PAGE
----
The Mother of The Cleveland Orchestra
Adella Prentiss Hughes
Symphony orchestras are rarely born as polished, fully-formed enterprises. Founding a world-class music ensemble is a process that takes time, energy, organization, perseverance, and a great deal of financial support. Although orchestras recognize the debt they owe to those who came before them — composers, conductors, and musicians — they also appreciate the extraordinary impact of music lovers who make performances possible. This month, we celebrate the 150th birthday of Adella Prentiss Hughes, whose vision, determination, and largesse led to the founding of The Cleveland Orchestra in 1918.
Long before The Cleveland Orchestra was lauded as “America’s finest,” the city relied on a concert-schedule crowded with visiting performers, soloists, and conductors for musical enrichment. A spark was needed to provide Cleveland with an orchestra of its own — and that spark was Adella Prentiss Hughes. Born in 1869, Hughes had deep connections to Cleveland that traced back to the city’s origin: Her paternal grandfather, Moses Warren, was part of Moses Cleaveland’s original survey team along the Cuyahoga River; and her maternal grandparents were friends of other pioneering families, most notably the Severances. Hughes began taking piano lessons at a young age, inspiring a life-long passion for music. After attending Miss Fisher’s School for Girls, known today as Hathaway Brown, Hughes enrolled at Vassar College, where some of her early leadership experiences occurred.
As a music major, Hughes participated in Vassar’s glee club, founded its banjo club, and organized events for both groups. These proved important milestones for her future career in arts management. During college, she also became friends with Elisabeth Rockefeller and their relationship, based on a shared love of music, would lead to more significant connections down the road.
In 1890, Hughes graduated from Vassar with the distinction of Phi Beta Kappa and traveled across Europe with her mother. Although one of Hughes’s professors, Lucy M. Salmon, encouraged her to pursue a Ph.D. in history, she instead sought to further her interest in music with a “coming of age” journey similar to the Great Western Tour taken by Mozart. Hughes traveled to Europe’s great concert halls and spent time in Berlin, where she continued studying piano. After returning to the United States, she worked as a professional accompanist and joined Cleveland’s Fortnightly Music Club.
In 1898, Hughes organized her first professional engagement as a concert manager with a local performance of Liza Lehmann’s song-cycle In a Persian Garden, which she took “on tour” to Columbus, Detroit, and Ann Arbor. Three years later, Hughes started a series of concerts sponsored by the Fortnightly Music Club in which nearby ensembles, such as the Pittsburgh Symphony Orchestra, were invited to perform in Cleveland. Building on the success of these presentations, she expanded her reach and brought other top conductors and orchestra to town, including Richard Strauss, Leopold Stokowski, and Gustav Mahler with the New York Philharmonic.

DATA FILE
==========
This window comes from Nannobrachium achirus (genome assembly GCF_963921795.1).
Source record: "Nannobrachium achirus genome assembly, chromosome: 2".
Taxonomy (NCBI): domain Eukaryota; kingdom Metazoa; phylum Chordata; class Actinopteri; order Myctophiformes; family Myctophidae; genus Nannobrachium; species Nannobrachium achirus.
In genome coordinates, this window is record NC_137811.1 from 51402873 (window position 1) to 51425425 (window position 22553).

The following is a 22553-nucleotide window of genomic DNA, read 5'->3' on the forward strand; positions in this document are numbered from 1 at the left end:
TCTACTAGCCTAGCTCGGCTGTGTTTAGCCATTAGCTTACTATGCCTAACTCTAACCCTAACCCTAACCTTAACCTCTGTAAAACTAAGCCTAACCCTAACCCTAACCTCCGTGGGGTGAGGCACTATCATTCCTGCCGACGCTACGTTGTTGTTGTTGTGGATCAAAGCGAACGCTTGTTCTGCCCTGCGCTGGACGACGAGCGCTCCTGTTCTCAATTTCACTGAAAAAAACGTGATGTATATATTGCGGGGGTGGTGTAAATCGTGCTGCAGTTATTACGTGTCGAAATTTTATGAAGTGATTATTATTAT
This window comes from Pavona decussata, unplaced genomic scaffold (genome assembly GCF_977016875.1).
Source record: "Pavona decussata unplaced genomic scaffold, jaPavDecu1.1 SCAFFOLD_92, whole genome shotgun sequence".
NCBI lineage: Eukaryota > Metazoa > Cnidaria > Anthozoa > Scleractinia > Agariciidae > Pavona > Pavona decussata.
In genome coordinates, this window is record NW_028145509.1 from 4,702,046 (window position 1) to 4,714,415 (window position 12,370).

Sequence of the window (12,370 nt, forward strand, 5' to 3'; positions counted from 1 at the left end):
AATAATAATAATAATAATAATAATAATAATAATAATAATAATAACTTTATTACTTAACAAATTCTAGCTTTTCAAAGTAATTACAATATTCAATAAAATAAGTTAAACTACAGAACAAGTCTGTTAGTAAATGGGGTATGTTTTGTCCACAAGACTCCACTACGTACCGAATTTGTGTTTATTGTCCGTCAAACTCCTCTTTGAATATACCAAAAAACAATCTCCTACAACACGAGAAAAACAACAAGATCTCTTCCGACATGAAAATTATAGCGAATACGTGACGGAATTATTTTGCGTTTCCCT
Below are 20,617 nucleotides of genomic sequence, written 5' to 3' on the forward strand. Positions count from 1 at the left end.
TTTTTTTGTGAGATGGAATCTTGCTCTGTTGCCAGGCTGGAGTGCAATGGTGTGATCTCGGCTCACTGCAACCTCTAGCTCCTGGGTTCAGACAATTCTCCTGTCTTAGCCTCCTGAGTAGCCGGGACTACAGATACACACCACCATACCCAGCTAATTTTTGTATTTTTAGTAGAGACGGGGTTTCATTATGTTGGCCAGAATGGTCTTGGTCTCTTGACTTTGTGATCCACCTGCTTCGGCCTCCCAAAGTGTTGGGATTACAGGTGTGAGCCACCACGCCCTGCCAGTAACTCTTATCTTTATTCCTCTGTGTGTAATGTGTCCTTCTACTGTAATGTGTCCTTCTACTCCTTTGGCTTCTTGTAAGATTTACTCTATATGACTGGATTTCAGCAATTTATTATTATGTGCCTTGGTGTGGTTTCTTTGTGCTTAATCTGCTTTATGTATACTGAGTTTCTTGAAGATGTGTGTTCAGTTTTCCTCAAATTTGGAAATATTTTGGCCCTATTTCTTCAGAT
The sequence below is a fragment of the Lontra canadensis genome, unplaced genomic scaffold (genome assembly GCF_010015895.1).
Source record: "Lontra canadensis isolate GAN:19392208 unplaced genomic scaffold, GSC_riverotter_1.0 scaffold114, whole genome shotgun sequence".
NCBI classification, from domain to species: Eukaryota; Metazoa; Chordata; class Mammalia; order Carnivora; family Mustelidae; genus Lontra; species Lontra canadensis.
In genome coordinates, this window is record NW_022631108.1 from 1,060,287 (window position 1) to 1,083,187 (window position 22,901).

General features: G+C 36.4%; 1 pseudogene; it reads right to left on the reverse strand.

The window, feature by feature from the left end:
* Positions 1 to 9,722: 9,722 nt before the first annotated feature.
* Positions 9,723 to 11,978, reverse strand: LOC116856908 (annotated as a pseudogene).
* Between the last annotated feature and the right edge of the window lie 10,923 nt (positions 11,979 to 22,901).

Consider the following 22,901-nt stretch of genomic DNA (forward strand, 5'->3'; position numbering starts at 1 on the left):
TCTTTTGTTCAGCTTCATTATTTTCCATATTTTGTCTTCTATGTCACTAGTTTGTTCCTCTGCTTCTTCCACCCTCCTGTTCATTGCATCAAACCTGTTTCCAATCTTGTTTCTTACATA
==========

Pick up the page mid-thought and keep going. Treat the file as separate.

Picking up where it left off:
By 1915, Hughes had teamed with singing teacher Almeda Adams to found the Cleveland Music School Settlement for children and had established the Musical Arts Association, which was created to support a variety of musical performances. Shortly thereafter, the organization sponsored nearly a dozen presentations by Sergei Diaghilev’s Ballets Russes, including Stravinsky’s Petrushka and The Firebird. These events were followed by a performance of Richard Wagner’s opera Siegfried at League Park, then-home of the Cleveland Indians, which drew a large crowd and inspired Hughes to consider establishing a permanent orchestra in Cleveland.
After meeting Hughes in New York, conductor and violinist Nikolai Sokoloff agreed to visit Cleveland to survey the level of music education in local public schools. Despite roadblocks caused by World War I and an outbreak of influenza, Sokoloff, Hughes, music critic Archie Bell, and Father John Powers of St. Ann’s Parish in Cleveland Heights soon signed a contract for a concert by the newly-formed Cleveland Symphony Orchestra to be performed on December 11, 1918. For the next fifteen seasons, Adella worked as the Orchestra’s General Manager, a type of position difficult to come by for many women of the time.
Spurred by Hughes’s drive and Sokoloff’s direction, The Cleveland Orchestra began establishing a local and national name for itself with a series of education concerts, regional tours, a performance at New York’s Carnegie Hall (1922), and the ensemble’s first recording — Tchaikovsky’s 1812 Overture — on the Brunswick label (1924).
By decade’s end, Hughes found herself intent on pursuing a permanent home for the Orchestra — a task that was made easier when John L. Severance and his wife, Elisabeth, pledged $1 million toward the construction of a concert hall.
On February 5, 1931, The Cleveland Orchestra hosted a gala concert at newly-completed Severance Hall — located in the city’s University Circle area. Two years later, with the Orchestra beginning to achieve national recognition, Hughes retired from her administrative duties — though she continued to serve as a volunteer member of the Musical Arts Association. Her passion for music and education remained steadfast until her death in 1950. Often called “the Mother of The Cleveland Orchestra” because of her vision and determination in creating a first-rate orchestra for her home town, Hughes has left an indelible imprint on the cultural and artistic community across Northeast Ohio — and around the world.
Samuel Nemeth is a research fellow in the Archives of The Cleveland Orchestra for the 2019–20 season and fellow Phi Beta Kappa key holder. He is in the second year of pursuing his Ph.D. in Historical Musicology at Case Western Reserve University.